Authors of landmark 2013 study, coordinated by WCS, show that forest elephant poaching continues apace
65 percent of forest elephants lost between 2002 and 2013
New information released at United for Wildlife International Wildlife Trafficking Symposium: February 11-12, 2014 at the Zoological Society of London
New data from the field in Central Africa shows that between 2002 and 2013, 65 percent of forest elephants were killed. They are being poached, for their ivory, at a shocking 9 percent per year.This new data marks an update to an earlier paper in the online journal PLOS ONE on the status of forest elephants across Central Africa, published by the same scientists. (http://www.plosone.org/article/info%3
Adoi%2F10.1371%2Fjournal.pone.0059469 ). Many organisations collaborated in the study which covered 80 sites, in five countries, over the twelve years of data collection.
The earlier paper, published in 2013, already had shown a decline of 62 percent of the population between 2002 and 2011 -- to less than 10 percent of its potential historical size, and that elephants occupied only a quarter of the forests where they once roamed.
The update, released at the United for Wildlife symposium today in London, was made by adding new data from 2012 and 2013 and using the same analysis methods as before.
“These new numbers showing the continuing decline of the African forest elephant are the exact reason why there is a sense of urgency at the United for Wildlife trafficking symposium in London this week,” said Dr. John Robinson, WCS Chief Conservation Officer and Executive Vice President of Conservation and Science. “The solutions we are discussing in London this week and the commitments we are making cannot fail or the African forest elephant will blink out in our lifetime. United for Wildlife, which is headed by The Duke of Cambridge, is determined to work together to turn back these numbers.”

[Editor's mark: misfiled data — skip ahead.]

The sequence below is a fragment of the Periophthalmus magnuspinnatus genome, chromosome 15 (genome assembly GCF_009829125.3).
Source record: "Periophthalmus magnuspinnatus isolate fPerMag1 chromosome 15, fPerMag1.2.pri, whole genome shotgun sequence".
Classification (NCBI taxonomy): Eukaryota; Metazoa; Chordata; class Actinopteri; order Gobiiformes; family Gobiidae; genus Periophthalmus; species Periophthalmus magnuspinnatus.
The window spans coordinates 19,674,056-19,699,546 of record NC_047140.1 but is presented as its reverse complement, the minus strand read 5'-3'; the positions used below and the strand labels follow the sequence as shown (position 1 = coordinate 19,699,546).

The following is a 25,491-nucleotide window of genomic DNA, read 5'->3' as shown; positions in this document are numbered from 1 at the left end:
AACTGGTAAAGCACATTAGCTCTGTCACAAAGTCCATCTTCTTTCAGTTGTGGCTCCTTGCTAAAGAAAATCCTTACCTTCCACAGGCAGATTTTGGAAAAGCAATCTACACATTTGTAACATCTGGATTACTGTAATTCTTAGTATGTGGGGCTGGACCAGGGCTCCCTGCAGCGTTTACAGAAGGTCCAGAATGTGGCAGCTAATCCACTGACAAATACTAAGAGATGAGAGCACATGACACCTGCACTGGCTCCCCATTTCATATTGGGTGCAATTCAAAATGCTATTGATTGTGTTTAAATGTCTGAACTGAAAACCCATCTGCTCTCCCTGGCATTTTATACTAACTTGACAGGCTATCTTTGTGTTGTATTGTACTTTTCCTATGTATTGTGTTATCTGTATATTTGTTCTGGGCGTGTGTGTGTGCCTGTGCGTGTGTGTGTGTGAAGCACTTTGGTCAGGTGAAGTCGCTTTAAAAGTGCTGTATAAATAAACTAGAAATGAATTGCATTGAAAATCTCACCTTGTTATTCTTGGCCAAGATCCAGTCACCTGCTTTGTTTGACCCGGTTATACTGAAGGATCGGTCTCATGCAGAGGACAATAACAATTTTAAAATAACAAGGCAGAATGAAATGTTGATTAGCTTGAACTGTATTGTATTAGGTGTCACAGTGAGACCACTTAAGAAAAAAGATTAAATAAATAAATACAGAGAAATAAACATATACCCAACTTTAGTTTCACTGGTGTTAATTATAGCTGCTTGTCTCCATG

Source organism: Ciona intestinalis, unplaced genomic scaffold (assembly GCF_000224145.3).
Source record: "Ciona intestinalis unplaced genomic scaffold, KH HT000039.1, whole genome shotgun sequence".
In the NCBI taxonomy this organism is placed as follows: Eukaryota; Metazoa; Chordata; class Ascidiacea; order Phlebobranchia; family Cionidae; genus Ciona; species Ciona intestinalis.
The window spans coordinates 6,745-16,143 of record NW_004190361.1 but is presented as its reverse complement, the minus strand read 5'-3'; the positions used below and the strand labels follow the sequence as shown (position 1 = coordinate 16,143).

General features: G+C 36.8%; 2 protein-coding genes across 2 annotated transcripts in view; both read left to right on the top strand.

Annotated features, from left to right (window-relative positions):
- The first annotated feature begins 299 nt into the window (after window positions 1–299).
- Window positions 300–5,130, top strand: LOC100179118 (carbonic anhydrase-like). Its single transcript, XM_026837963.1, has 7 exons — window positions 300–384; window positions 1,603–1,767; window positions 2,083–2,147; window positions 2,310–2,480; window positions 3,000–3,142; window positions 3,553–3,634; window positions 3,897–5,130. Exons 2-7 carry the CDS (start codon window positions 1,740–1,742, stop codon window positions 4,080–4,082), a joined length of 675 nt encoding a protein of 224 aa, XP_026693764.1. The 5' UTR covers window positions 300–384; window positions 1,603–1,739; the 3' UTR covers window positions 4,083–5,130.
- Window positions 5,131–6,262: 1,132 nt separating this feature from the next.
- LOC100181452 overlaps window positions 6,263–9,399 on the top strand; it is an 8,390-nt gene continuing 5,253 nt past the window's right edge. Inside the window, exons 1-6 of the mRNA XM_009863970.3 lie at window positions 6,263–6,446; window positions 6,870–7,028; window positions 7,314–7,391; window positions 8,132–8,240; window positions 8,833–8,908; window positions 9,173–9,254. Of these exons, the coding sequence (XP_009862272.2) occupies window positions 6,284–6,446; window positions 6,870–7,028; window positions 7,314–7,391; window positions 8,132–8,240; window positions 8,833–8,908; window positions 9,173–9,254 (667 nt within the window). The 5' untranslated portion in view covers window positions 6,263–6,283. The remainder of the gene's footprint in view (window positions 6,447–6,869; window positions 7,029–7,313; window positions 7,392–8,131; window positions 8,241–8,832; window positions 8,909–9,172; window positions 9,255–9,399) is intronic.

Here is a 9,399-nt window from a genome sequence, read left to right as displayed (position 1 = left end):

Conservationists gathered at the United for Wildlife symposium – “International Wildlife Trafficking: Solutions to a Global Crisis” are discussing ways to protect wildlife and combat trade.
Said WCS’s Dr. Fiona Maisels, one of the researchers releasing the new numbers and a co-author of the landmark paper: “At least a couple of hundred thousand forest elephants were lost between 2002-2013 to the tune of at least sixty a day, or one every twenty minutes, day and night. By the time you eat breakfast, another elephant has been slaughtered to produce trinkets for the ivory market.”
The results show that the relatively small nation of Gabon has the majority (almost 60 percent) of the remaining forest elephants. Historically, the enormous Democratic Republic of Congo (DRC) would have held the largest number of forest elephants. “The current number and distribution of elephants is mind-boggling when compared to what it should be,” said WCS’s Dr. Samantha Strindberg, one of the co-authors. “About 95 percent of the forests of DRC are almost empty of elephants”.